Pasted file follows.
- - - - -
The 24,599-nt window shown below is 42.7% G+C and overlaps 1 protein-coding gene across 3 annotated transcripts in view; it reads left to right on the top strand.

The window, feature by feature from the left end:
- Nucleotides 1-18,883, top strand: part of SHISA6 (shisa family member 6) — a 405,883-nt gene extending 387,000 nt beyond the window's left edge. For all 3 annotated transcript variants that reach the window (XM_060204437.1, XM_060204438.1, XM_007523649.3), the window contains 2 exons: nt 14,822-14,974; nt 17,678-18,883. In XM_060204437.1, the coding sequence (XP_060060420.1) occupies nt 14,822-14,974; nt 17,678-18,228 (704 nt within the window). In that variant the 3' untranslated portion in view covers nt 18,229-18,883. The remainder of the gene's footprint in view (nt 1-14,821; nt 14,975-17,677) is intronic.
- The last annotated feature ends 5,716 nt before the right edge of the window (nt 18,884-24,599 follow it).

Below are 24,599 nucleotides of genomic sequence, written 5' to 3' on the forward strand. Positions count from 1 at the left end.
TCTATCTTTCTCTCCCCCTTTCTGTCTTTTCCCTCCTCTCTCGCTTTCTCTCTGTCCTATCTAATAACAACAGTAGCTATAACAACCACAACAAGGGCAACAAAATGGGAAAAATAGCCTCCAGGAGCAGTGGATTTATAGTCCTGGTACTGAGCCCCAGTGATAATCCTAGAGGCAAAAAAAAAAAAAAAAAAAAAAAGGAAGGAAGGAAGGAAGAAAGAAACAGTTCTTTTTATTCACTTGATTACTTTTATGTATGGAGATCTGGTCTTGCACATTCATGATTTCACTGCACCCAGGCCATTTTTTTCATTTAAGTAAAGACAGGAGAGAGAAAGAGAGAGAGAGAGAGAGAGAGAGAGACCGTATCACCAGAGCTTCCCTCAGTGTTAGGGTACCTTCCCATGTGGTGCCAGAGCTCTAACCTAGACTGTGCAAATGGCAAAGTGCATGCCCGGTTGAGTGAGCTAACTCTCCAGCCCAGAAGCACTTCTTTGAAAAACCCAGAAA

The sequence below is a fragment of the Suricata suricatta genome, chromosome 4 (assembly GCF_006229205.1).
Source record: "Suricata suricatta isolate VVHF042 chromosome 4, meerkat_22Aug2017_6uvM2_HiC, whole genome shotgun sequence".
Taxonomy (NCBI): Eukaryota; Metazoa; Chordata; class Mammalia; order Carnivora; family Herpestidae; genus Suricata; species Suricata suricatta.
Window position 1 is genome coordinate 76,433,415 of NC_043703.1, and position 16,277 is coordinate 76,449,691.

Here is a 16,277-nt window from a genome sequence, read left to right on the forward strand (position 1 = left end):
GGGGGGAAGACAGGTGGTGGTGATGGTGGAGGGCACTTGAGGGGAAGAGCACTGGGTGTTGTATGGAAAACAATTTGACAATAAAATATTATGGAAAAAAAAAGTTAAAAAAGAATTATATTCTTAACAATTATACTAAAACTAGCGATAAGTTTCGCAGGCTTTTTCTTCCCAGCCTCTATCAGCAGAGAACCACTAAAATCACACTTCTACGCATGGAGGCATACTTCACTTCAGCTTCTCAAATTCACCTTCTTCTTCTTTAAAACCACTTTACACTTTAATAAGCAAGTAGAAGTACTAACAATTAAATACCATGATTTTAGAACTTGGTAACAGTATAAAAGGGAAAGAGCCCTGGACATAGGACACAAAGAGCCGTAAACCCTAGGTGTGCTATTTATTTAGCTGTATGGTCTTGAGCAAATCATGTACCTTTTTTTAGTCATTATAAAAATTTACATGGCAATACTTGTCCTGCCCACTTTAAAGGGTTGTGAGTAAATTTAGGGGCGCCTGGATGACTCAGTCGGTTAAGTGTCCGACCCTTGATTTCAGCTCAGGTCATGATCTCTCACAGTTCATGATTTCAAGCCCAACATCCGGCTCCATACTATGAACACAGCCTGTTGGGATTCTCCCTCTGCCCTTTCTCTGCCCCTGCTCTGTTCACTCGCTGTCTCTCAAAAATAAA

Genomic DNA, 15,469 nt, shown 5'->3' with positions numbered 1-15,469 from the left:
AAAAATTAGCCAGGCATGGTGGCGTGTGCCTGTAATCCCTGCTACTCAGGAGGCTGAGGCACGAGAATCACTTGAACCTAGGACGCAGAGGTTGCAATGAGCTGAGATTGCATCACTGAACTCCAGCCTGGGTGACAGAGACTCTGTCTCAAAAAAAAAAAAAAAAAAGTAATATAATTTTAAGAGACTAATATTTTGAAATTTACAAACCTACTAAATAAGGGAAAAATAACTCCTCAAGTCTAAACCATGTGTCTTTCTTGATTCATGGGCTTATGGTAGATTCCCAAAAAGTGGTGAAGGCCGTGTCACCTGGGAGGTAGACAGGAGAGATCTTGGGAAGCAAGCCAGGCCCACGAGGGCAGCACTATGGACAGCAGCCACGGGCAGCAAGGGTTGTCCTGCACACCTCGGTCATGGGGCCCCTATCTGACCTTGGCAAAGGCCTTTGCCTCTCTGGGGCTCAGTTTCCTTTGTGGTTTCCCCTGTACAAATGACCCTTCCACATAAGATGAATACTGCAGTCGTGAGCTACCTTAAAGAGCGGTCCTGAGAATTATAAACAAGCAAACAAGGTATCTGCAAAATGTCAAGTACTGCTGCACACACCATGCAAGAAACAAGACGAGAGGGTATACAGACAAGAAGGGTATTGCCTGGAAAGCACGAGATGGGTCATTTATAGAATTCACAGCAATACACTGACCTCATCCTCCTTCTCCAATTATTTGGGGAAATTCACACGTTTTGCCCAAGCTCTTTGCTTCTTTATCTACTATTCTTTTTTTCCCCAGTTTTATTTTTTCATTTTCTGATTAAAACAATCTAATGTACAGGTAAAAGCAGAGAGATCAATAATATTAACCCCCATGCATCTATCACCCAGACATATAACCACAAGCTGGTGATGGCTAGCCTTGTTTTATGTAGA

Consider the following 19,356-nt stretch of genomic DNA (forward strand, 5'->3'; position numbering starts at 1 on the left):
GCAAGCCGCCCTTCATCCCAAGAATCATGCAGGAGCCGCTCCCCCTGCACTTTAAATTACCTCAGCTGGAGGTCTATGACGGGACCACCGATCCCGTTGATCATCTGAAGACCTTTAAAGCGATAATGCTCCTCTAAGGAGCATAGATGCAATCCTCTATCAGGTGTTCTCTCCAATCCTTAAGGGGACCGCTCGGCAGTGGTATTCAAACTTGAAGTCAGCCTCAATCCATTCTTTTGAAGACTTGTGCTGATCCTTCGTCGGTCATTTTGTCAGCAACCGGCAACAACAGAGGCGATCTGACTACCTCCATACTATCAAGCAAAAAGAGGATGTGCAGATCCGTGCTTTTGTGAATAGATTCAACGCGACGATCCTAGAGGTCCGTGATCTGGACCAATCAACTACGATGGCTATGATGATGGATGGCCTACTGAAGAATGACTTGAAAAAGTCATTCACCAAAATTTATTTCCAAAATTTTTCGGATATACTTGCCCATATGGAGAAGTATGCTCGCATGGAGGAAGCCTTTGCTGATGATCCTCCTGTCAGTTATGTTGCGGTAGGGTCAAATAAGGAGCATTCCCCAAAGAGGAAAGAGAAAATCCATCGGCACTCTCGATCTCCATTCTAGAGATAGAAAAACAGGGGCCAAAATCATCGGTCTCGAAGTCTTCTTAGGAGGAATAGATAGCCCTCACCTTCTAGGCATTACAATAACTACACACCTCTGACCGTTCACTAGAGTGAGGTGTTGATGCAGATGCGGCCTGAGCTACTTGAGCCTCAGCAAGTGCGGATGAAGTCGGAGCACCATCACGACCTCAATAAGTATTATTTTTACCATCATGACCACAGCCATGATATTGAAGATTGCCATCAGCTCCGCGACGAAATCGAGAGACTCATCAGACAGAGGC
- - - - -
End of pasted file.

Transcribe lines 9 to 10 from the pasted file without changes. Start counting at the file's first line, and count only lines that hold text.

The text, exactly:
Taxonomy (NCBI): Eukaryota; Metazoa; Chordata; class Mammalia; order Carnivora; family Herpestidae; genus Suricata; species Suricata suricatta.
Window position 1 is genome coordinate 76,433,415 of NC_043703.1, and position 16,277 is coordinate 76,449,691.